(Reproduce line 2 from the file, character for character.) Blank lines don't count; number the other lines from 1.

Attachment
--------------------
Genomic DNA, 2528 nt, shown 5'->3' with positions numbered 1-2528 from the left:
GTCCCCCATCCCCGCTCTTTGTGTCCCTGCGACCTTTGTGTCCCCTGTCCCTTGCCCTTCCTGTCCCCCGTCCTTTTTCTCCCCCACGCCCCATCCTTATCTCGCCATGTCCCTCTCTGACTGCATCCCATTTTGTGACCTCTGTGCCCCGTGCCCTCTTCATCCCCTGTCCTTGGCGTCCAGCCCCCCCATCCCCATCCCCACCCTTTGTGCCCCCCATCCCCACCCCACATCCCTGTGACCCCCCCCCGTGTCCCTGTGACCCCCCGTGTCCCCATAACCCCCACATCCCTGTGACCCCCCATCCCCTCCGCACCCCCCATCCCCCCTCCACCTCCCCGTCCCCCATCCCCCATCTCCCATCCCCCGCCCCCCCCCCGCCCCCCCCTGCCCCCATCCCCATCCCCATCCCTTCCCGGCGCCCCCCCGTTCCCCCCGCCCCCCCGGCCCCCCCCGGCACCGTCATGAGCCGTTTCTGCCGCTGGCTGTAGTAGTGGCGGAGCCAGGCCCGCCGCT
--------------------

GTCCCCCATCCCCGCTCTTTGTGTCCCTGCGACCTTTGTGTCCCCTGTCCCTTGCCCTTCCTGTCCCCCGTCCTTTTTCTCCCCCACGCCCCATCCTTATCTCGCCATGTCCCTCTCTGACTGCATCCCATTTTGTGACCTCTGTGCCCCGTGCCCTCTTCATCCCCTGTCCTTGGCGTCCAGCCCCCCCATCCCCATCCCCACCCTTTGTGCCCCCCATCCCCACCCCACATCCCTGTGACCCCCCCCCGTGTCCCTGTGACCCCCCGTGTCCCCATAACCCCCACATCCCTGTGACCCCCCATCCCCTCCGCACCCCCCATCCCCCCTCCACCTCCCCGTCCCCCATCCCCCATCTCCCATCCCCCGCCCCCCCCCCGCCCCCCCCTGCCCCCATCCCCATCCCCATCCCTTCCCGGCGCCCCCCCGTTCCCCCCGCCCCCCCGGCCCCCCCCGGCACCGTCATGAGCCGTTTCTGCCGCTGGCTGTAGTAGTGGCGGAGCCAGGCCCGCCGCT